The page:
I am confident that one day we will end ALS
Growing up, sports were an integral part of my life. I played baseball, basketball, soccer, football and was on the local swim team, too. When I graduated from high school in 2013, the next part of my journey was heading up to the University of Oregon (Go Ducks!) to study Sports Business. While at Oregon, I worked for the athletic department and football team and was also the Vice President of the University’s sports business club, so not to toot my own horn here, but I was doing everything I could to immerse myself in the community, gain experience, and ultimately set myself up for a successful career in sports upon graduation.
However, during Fall term of my senior year, I began to experience random muscle fatigue, muscle twitches, and cramps in my arms and legs. At first, I thought maybe I just didn’t get enough sleep the night before or didn’t get proper nutrition and hydration for the day. But as days and weeks passed, it continued. Normal things like taking notes in class, walking to and from campus, and working out at the gym started to become progressively difficult. As it became obvious that something was off with my body, I made an appointment to see a physician about my symptoms. After that initial visit, I was quickly referred to see a neurologist and two weeks later was doing a series of medical tests to figure out what was going on. I scheduled a follow up appointment on October 25th, 2016. Within five minutes of walking in the doctor’s office, I was told by the neurologist that I have ALS, or better known as Lou Gehrig’s disease, and I have 2 to 5 years to live. And just like that, my entire life flashed before my eyes as I was told that besides a pill that could potentially extend my life by 6 months, there are no other effective treatments or cures to give myself a fighting chance, and to go home to prepare for the road ahead. To give some perspective, the legend Lou Gehrig was diagnosed with ALS 83 years ago, and yet, people who are being diagnosed with ALS today are still given the same prognosis of 2 to 5 years. I don’t know about you, but to me that is simply unacceptable.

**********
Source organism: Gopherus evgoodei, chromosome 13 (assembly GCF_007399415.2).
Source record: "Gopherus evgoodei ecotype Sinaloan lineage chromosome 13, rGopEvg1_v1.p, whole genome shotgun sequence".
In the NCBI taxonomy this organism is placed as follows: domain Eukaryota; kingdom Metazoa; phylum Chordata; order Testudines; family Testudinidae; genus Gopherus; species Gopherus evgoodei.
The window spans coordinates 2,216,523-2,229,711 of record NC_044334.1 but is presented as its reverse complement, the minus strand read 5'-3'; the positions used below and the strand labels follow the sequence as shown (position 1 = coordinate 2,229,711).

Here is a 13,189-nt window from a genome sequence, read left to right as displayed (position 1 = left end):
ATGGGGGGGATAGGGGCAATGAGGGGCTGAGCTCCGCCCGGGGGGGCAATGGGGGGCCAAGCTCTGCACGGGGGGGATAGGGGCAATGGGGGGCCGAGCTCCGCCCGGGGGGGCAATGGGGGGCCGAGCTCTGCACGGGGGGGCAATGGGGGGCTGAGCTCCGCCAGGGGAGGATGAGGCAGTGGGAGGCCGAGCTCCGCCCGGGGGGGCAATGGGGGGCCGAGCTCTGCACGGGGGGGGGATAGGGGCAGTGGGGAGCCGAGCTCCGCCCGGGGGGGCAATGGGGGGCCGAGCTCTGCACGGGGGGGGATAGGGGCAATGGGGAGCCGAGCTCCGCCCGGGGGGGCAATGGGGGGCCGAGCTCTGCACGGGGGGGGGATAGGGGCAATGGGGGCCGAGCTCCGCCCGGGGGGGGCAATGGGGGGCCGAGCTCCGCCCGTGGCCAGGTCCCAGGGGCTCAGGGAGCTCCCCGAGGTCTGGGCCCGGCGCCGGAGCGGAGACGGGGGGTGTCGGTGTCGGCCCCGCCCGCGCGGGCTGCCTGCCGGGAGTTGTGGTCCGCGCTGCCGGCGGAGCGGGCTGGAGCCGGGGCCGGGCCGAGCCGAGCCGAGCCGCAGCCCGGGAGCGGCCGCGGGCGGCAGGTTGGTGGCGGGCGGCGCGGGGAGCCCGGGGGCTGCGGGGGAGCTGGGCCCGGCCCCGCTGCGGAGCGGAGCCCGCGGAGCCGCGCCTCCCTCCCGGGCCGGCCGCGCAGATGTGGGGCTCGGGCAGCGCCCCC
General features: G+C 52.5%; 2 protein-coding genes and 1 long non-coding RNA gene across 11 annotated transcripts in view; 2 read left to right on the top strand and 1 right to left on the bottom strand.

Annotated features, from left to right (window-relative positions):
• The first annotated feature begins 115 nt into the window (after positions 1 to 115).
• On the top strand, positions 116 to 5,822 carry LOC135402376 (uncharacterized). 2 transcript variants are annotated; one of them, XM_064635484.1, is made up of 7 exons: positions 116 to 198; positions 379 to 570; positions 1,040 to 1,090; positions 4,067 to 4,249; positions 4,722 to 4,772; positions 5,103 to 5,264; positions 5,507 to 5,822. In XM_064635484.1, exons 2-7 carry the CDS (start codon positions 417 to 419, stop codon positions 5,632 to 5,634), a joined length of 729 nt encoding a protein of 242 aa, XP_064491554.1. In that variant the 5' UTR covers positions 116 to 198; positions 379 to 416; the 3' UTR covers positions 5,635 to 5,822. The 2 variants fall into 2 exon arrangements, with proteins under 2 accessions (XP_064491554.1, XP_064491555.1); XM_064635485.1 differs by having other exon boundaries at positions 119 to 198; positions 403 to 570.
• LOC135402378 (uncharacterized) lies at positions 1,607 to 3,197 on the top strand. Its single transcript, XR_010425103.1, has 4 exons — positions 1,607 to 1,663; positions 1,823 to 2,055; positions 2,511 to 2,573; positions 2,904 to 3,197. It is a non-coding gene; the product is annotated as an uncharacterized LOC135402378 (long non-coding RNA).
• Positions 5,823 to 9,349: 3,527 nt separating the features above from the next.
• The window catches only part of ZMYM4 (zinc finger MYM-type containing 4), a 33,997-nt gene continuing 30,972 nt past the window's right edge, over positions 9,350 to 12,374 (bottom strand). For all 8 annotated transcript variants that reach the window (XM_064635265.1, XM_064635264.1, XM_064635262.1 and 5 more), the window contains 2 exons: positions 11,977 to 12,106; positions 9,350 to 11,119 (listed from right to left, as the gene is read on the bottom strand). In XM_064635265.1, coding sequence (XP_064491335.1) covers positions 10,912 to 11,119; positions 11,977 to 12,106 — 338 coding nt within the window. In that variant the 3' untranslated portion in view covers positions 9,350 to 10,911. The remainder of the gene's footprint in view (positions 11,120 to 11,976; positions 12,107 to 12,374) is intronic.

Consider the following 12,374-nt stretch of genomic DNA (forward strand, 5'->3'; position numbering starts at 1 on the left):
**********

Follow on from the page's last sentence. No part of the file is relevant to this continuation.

The average age for an ALS diagnosis is 55. I was 21 years old when diagnosed, which goes to show that ALS can affect anyone at any time. It is a relentless disease that has deteriorated every voluntary muscle in my body, leaving me physically paralyzed, and unable to talk, eat, or breathe on my own. I actually wrote this on an iPad that I control with my eye movements, pretty cool shit to be honest. I’m blessed to have technology like this which gives me so much independence and the ability to communicate and interact with others. I’ve even developed a nice game of chess because I’m a competitive guy at heart, and I don’t let my physical limitations get in the way of that. (If anyone here plays chess and ever wants to get their ass kicked in a game online by a guy who plays with his eyes, just let me know.)
Even though my diagnosis threw a major twelve six curveball on the plans I had in life, I haven’t let it stop me from pursuing my passions, creating lifelong memories with my family and friends, and advocating to make a difference in the fight against ALS, especially through the power of sport. As difficult as this disease is, the power of the ALS community is something that I’m continuously inspired by and I deeply value the relationships I’ve made with other people living with ALS and their families, because we fight for each other and in memory of those we’ve lost, like Dwight Clark, Pete Frates, Pat Quinn, Gretchen Piscotty, Kevin Heller, and so many others who were taken too soon.
Because of science and cutting edge research, I am confident that one day we will end ALS. When that day comes, if I’m so blessed to be here to witness it, you can rest assured that I will be having tequila shots and champagne through my feeding tube in celebration, what a mixture. I’ve supported Augie’s Quest and the research at ALS TDI ever since I was diagnosed, and I have so much faith in the important and urgent work they do day in and day out to find treatments and cures for ALS. As many of you may know, ALS takes a village and I’m lucky to be surrounded by so much love and care that my family and caregivers provide me to ensure that I live a meaningful and high quality life.
I’ll leave you with my favorite quote from one of my idols, Steve Gleason, “I believe that my future will be greater than my past.” Every day is a battle, but that quote is a mindset I strive to live by and it keeps me pushing forward every day. Thank you to each and every one of you for being here and being our teammates in the fight against ALS. You are truly making a difference and that gives me so much hope and motivation to keep going. God bless.